• What is your rate? Seems innocuous, but directly above my contact form in bolded text is a link to information on my rate. I don’t reject these people flat out, but I am immediately concerned at their lack of attention to detail. People who miss details like this tend to miss details elsewhere, and as design is a pretty detail-dependent line of work, this can lead to problems in client relationships. You may find yourself repeatedly asking questions that go unnoticed/unanswered, or pulling an approved print piece off the press because the client noticed a typo at the last minute. These aren’t insurmountable issues, but they do introduce bumps in your (hopefully) smooth process.

These are just some specific examples that I get repeatedly. Ultimately my point here is that trusting your first impression of someone can be crucial to your process. Every time I’ve ignored what my gut was telling me and taken on a client that didn’t give a good first impression, I’ve ended up kicking myself for it—because I was right every time.

In general, be on the lookout for people who:

  • are afraid to sign a contract
  • don’t want to give you a deposit (hint: always get a deposit if it’s not a client you work with regularly)
  • want you to do work on spec
  • try to get you to do cheap work by claiming the project will raise your profile, or enhance your portfolio (students and new designers often get caught in this trap)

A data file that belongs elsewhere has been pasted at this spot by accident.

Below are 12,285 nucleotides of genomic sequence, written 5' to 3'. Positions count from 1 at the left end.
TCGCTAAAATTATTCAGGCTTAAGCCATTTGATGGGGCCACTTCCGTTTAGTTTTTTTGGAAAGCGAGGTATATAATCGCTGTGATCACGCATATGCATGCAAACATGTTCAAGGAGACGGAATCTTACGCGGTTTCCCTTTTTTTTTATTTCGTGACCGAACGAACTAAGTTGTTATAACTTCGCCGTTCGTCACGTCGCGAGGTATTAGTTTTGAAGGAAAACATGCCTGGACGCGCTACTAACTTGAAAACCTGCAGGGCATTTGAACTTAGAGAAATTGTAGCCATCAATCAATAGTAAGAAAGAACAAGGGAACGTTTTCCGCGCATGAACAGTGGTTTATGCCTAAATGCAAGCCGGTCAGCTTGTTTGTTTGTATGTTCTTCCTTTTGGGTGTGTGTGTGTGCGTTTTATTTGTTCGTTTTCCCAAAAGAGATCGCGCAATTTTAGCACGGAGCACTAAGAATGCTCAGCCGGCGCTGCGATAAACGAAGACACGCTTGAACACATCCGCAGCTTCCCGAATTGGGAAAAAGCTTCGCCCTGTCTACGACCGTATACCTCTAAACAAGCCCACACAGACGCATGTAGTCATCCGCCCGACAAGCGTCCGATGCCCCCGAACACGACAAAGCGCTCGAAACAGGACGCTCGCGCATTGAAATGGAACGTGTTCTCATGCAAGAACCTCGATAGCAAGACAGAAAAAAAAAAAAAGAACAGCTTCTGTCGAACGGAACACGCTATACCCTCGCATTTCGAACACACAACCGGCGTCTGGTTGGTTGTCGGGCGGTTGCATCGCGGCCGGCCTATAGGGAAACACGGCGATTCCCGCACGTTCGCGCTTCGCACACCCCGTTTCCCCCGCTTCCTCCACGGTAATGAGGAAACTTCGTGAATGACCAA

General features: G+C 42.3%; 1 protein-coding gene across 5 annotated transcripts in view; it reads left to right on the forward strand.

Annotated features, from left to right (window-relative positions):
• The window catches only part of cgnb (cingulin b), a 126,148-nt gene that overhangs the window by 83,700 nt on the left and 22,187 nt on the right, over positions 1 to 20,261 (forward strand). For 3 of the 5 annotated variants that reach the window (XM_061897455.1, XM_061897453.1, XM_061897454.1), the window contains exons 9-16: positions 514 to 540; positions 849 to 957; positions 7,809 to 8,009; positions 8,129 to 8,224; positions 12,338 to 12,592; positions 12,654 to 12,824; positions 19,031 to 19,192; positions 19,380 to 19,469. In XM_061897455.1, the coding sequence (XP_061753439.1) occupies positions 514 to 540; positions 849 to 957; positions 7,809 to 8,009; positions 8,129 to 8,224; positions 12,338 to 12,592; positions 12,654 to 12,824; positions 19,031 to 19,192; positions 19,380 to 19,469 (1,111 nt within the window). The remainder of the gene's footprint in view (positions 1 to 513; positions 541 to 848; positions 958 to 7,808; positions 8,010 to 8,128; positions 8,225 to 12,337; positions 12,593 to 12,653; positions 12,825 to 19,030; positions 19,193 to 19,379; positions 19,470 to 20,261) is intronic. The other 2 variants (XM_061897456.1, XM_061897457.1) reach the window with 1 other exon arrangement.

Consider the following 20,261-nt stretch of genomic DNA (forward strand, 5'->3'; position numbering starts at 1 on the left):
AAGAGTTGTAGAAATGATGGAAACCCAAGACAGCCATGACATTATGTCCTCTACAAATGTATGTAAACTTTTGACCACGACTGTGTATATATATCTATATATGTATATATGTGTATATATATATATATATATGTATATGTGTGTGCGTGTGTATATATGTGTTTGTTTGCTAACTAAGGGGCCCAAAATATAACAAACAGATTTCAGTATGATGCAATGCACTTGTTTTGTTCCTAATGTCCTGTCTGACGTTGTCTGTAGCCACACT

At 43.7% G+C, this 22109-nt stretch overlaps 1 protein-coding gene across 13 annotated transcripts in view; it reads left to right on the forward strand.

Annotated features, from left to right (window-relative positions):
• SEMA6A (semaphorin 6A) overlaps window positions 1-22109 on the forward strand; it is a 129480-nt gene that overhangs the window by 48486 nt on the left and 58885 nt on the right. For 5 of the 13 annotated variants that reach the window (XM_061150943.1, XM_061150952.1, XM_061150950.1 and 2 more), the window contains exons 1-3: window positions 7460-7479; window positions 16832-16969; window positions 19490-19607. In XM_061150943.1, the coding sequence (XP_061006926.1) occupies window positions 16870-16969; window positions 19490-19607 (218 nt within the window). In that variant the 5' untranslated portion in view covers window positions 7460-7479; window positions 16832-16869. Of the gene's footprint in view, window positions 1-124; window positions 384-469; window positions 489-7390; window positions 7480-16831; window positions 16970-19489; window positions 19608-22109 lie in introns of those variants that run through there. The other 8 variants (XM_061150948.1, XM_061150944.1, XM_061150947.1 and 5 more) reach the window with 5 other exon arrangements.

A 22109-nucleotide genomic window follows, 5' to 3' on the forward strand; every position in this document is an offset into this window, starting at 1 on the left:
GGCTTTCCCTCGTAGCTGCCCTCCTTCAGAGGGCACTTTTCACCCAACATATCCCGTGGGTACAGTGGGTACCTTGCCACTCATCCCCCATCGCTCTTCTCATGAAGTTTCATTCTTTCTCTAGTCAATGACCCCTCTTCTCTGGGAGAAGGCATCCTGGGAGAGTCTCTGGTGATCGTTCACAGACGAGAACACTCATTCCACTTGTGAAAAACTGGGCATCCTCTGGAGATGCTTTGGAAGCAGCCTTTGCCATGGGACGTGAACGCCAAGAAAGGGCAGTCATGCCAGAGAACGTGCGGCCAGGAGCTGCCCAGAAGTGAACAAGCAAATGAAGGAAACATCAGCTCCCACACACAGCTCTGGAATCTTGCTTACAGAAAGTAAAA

• are disorganized
  • allow your emails to go unanswered for days or weeks
  • are unprofessional (casual is one thing, unprofessional is something totally different)
  • have the attitude that they are doing you a favour by bringing you work

And if a client/project just doesn’t feel right and you can’t quite put your finger on it? My advice is to pass. Never knowing for sure is better than being right and getting yourself into a bad situation.


You may have noticed I don’t have anything in here about networking or cold-calling. I don’t do any of that, and that’s my preference—it doesn’t need to be yours. As I said before, I’m intensely introverted, and shrink away when I even think about networking. Even the act of selling myself on my own website is a challenge for me (my main URL is because even using my name as my primary URL felt pretentious—which is absurd, of course, but that’s how my weird brain works).

So use a little common sense. If you’re having trouble with connections—network! I had quite a few connections going into the freelance world due to working at a global agency. I generally don’t need to cold-call because I get enough people either recommended to me or finding my site organically that I don’t need to go pounding the pavement for work. I also have a lot of regular, ongoing clients who make up the bulk of my workload. But that’s me, that’s my situation. You need to be flexible and smart and tailor your methods toyour situation.


As I said, these are things that worked for me. But you’re not me. If any of this advice makes sense for you—cool! Glad to help. And if all of this sounds terrible—also cool! Glad to provide a counter point of view to help you justify that you’re already doing things right.